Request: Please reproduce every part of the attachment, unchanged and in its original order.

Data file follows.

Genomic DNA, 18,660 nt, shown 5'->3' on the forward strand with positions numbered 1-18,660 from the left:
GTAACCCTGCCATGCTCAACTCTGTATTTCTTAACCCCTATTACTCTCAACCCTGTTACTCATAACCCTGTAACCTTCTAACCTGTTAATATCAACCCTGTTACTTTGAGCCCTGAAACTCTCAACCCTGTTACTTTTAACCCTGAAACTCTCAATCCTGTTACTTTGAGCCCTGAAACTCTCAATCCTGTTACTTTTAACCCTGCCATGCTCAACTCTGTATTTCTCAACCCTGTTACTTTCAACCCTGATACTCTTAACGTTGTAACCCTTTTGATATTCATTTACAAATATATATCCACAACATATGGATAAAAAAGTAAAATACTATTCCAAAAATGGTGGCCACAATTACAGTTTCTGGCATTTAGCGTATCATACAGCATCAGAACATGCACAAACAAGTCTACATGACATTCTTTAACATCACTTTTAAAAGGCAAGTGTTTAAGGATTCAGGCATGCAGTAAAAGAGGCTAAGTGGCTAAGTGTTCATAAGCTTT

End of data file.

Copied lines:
Genomic DNA, 18,660 nt, shown 5'->3' on the forward strand with positions numbered 1-18,660 from the left:
GTAACCCTGCCATGCTCAACTCTGTATTTCTTAACCCCTATTACTCTCAACCCTGTTACTCATAACCCTGTAACCTTCTAACCTGTTAATATCAACCCTGTTACTTTGAGCCCTGAAACTCTCAACCCTGTTACTTTTAACCCTGAAACTCTCAATCCTGTTACTTTGAGCCCTGAAACTCTCAATCCTGTTACTTTTAACCCTGCCATGCTCAACTCTGTATTTCTCAACCCTGTTACTTTCAACCCTGATACTCTTAACGTTGTAACCCTTTTGATATTCATTTACAAATATATATCCACAACATATGGATAAAAAAGTAAAATACTATTCCAAAAATGGTGGCCACAATTACAGTTTCTGGCATTTAGCGTATCATACAGCATCAGAACATGCACAAACAAGTCTACATGACATTCTTTAACATCACTTTTAAAAGGCAAGTGTTTAAGGATTCAGGCATGCAGTAAAAGAGGCTAAGTGGCTAAGTGTTCATAAGCTTT